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The Economic Payoff of Name Americanization

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  • Biavaschi, Costanza

    () (Norwegian University of Science and Technology (NTNU))

  • Giulietti, Corrado

    () (University of Southampton)

  • Siddique, Zahra

    () (University of Bristol)

Abstract

We examine the impact of the Americanization of names on the labor market outcomes of migrants. We construct a novel longitudinal data set of naturalization records in which we track a complete sample of migrants who naturalize by 1930. We find that migrants who Americanized their names experienced larger occupational upgrading. Some, such as those who changed to very popular American names like John or William, obtained gains in occupation-based earnings of at least 14%. We show that these estimates are causal effects by using an index of linguistic complexity based on Scrabble points as an instrumental variable that predicts name Americanization. We conclude that the tradeoff between individual identity and labor market success was present since the early making of modern America.

Suggested Citation

  • Biavaschi, Costanza & Giulietti, Corrado & Siddique, Zahra, 2013. "The Economic Payoff of Name Americanization," IZA Discussion Papers 7725, Institute for the Study of Labor (IZA).
  • Handle: RePEc:iza:izadps:dp7725
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    References listed on IDEAS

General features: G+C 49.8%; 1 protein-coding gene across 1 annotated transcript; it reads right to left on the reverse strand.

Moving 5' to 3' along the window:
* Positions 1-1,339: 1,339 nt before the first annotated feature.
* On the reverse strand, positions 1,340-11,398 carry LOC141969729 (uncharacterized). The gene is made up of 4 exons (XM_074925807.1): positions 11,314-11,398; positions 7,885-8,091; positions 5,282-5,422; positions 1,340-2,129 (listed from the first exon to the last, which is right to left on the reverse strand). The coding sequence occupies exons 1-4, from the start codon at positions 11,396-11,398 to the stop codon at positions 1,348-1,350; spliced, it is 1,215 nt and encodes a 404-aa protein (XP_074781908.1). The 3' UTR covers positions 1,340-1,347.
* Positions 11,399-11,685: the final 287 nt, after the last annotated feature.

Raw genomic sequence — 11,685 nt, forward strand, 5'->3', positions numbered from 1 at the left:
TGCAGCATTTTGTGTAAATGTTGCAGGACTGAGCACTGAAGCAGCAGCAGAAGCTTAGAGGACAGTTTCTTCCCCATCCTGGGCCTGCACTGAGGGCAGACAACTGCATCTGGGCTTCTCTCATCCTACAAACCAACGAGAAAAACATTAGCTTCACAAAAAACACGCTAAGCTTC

as
    1. Saku Aura & Gregory D. Hess, 2010. "What'S In A Name?," Economic Inquiry, Western Economic Association International, vol. 48(1), pages 214-227, January.
    2. Ran Abramitzky & Leah Platt Boustan & Katherine Eriksson, 2012. "Europe's Tired, Poor, Huddled Masses: Self-Selection and Economic Outcomes in the Age of Mass Migration," American Economic Review, American Economic Association, vol. 102(5), pages 1832-1856, August.
    3. Ran Abramitzky & Leah Platt Boustan & Katherine Eriksson, 2014. "A Nation of Immigrants: Assimilation and Economic Outcomes in the Age of Mass Migration," Journal of Political Economy, University of Chicago Press, vol. 122(3), pages 467-506.
    4. Yann Algan & Thierry Mayer & Mathias Thoenig, 2013. "The Economic Incentives of Cultural Transmission: Spatial Evidence from Naming Patterns across France," Sciences Po publications info:hdl:2441/bakbbitll86, Sciences Po.
    5. George A. Akerlof & Rachel E. Kranton, 2000. "Economics and Identity," The Quarterly Journal of Economics, Oxford University Press, vol. 115(3), pages 715-753.
    6. Mahmood Arai & Peter Skogman Thoursie, 2009. "Renouncing Personal Names: An Empirical Examination of Surname Change and Earnings," Journal of Labor Economics, University of Chicago Press, vol. 27(1), pages 127-147, January.
    7. Marianne Bertrand & Sendhil Mullainathan, 2004. "Are Emily and Greg More Employable Than Lakisha and Jamal? A Field Experiment on Labor Market Discrimination," American Economic Review, American Economic Association, vol. 94(4), pages 991-1013, September.
    8. Bandiera, Oriana & Rasul, Imran & Viarengo, Martina, 2013. "The Making of Modern America: Migratory Flows in the Age of Mass Migration," Journal of Development Economics, Elsevier, vol. 102(C), pages 23-47.